Ballads of the Book

Edinburgh Festival review
Rating (out of 5)
Show info
Alan Bisset, Rodge Glass, A. L Kennedy, Emma Pollock, Ali Smith, Louise Welsh, Roddy Woomble
Running time

It's an unusual International Book Festival event when Alan Bisset, Rodge Glass, A. L. Kennedy, Emma Pollock, Ali Smith, Louise Welsh and Roddy Woomble are to be found sharing the same platform, but 'Ballads of the Book' is a rather unusual production, inspired in part by Roddy Woomble of Idlewild's interest in the poetry of Edwin Morgan, which developed through correspondence between Woomble and Morgan into songs. From these comparatively small beginnings the greater grew, involving the Scottish Arts Council and the production work of Chemikal Underground.

Given the scope of 'Ballads of the Book', only a few of those appearing on the album could be squeezed onto the Main Theatre stage, a goodly number presumably also engaged elsewhere. For those living in the literary equivalent of a broom cupboard for the last few months, a brief reprise of the writers and musicians involved may be helpful; Norman Blake, lead vocalist with Teenage Fanclub, Aiden Moffat, Alun Woodward formerly of The Delgados, Emma Pollock, the Trashcan Sinatras, Karine Polwart and Dundee's chronicler of Calvinism, Bill Duncan. Plus, of course, those mentioned in para. 1.

A goodly proportion of the above featured at a Triptych event in Glasgow earlier this year, further indication of the way this music-based festival is evolving by embracing the influence of other art forms. The event in the Book Festival's Main Theatre was a wee thing more restrained than that in Glasgow - although Edinburgh always strives to be a bit more cerebral, as we know. A fine night, nonetheless, with Smith, Welsh and Kennedy giving as good an account of themselves as ever, and proving themselves more than a match for the rampant male egos of musicians (and writers) sitting beside them.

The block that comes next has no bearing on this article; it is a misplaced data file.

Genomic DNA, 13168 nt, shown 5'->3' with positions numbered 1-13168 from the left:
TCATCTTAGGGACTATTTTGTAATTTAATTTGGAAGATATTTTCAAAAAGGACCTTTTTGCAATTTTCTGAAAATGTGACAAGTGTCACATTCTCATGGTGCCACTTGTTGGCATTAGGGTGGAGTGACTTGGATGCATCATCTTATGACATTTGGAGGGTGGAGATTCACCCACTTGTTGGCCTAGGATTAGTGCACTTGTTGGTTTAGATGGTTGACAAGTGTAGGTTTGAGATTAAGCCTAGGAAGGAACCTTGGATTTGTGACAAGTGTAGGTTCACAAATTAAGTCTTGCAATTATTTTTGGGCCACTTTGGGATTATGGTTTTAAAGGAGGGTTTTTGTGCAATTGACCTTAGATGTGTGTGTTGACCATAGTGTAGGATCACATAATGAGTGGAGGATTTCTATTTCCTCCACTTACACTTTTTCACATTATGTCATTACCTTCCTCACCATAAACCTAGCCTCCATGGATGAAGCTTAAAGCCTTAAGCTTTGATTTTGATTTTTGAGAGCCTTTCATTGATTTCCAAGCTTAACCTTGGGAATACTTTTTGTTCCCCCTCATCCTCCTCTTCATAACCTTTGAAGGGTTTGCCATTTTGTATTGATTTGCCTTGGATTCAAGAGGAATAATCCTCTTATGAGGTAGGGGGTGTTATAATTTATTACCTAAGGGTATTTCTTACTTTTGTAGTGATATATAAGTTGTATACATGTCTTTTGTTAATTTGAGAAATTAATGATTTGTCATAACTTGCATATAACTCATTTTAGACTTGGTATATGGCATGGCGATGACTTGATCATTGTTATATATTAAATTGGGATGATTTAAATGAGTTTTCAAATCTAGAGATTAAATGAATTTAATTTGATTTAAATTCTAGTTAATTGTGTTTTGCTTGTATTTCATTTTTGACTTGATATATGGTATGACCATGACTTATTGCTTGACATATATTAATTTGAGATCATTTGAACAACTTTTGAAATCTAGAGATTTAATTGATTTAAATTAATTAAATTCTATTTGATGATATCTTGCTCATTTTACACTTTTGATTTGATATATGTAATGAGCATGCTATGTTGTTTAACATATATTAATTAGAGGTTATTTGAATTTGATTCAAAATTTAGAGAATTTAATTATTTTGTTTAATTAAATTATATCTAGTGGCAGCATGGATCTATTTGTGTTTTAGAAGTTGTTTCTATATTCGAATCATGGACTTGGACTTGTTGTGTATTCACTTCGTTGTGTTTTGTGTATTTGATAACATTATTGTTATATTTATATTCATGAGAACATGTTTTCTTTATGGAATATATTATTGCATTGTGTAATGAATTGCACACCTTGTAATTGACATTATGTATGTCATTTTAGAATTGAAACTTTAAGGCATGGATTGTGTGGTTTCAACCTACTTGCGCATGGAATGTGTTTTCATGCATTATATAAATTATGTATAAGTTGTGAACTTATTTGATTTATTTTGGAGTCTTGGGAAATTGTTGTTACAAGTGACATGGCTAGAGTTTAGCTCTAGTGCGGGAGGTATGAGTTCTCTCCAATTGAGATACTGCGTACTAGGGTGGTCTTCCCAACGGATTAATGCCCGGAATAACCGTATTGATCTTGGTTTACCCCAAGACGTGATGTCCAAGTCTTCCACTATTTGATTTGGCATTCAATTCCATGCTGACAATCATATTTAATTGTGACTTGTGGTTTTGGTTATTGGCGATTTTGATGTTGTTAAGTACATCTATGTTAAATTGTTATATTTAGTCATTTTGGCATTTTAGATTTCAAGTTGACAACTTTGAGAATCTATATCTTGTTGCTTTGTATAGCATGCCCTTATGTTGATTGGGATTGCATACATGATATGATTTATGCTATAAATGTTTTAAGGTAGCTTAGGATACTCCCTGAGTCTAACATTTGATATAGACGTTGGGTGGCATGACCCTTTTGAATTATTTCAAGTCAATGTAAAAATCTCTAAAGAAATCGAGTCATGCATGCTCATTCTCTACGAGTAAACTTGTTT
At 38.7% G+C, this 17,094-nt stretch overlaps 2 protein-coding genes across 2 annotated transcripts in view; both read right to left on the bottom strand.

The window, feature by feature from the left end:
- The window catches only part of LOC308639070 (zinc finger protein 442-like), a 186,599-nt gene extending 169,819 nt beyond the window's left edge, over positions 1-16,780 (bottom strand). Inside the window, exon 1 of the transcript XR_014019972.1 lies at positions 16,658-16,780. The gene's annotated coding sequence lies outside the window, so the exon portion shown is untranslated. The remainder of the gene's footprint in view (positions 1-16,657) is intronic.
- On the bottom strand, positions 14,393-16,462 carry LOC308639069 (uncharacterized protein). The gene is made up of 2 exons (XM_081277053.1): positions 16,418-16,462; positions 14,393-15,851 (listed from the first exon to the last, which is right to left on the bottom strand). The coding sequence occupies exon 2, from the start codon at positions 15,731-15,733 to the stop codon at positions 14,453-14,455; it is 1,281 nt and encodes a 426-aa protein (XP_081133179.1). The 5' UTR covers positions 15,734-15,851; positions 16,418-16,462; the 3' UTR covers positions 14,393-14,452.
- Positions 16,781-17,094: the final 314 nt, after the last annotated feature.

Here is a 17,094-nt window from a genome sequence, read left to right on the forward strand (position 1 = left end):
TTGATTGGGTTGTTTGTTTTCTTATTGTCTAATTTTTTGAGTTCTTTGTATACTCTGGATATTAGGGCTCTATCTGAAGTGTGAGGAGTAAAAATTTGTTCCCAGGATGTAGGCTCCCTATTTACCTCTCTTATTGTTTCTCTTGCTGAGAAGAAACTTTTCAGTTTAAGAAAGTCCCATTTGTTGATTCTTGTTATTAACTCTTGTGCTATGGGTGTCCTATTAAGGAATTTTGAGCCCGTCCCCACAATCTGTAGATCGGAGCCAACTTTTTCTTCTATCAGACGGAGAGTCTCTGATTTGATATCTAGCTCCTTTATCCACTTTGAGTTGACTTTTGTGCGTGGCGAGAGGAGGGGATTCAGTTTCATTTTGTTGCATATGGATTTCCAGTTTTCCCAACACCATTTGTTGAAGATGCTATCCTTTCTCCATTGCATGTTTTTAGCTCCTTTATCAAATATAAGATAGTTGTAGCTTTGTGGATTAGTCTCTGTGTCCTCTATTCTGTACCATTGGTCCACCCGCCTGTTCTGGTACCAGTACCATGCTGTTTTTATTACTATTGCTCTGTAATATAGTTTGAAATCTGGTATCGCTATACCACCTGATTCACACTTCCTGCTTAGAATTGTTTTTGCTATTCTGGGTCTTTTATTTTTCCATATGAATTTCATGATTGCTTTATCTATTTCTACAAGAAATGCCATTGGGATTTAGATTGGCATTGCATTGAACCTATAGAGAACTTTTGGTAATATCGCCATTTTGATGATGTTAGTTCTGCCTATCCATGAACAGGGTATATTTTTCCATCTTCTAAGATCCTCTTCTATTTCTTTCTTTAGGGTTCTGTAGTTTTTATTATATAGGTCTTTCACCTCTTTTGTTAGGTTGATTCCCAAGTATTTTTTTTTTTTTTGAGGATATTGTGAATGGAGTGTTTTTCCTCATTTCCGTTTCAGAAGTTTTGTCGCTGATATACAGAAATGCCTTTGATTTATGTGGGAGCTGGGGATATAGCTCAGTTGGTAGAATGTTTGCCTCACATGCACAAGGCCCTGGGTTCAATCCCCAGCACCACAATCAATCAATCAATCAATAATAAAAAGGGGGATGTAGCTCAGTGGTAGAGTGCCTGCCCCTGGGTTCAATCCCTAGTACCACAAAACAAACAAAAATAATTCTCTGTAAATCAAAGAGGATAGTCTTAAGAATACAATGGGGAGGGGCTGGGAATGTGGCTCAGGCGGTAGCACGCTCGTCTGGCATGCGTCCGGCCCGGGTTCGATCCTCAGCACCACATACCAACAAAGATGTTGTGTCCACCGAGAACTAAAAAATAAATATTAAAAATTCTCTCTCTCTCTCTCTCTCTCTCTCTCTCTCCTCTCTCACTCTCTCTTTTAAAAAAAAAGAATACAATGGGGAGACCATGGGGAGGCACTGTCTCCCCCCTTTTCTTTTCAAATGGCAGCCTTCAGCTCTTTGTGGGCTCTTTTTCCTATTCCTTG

But would they do it again? (Get involved in songwriting and work with musicians, that is). There seemed to be a consensus that although the process was enjoyable, it was also significantly hard work for folk used to writing initially to satisfy themselves and then an audience, with no middle persons to have to meddle with (publishers, editors, et. al. aside, of course). However, Louise Welsh at least seemed interested in further possibilities, and even if we have to wait rather a long time for an A. L. Kennedy double album, the breaking of barriers, expectations and thereby responses to what writers and musicians 'do' can only be to the benefit of all.

Time: 8.00pm, 16 August

Copyright Bill DunlopĀ  2007. Published on August 2007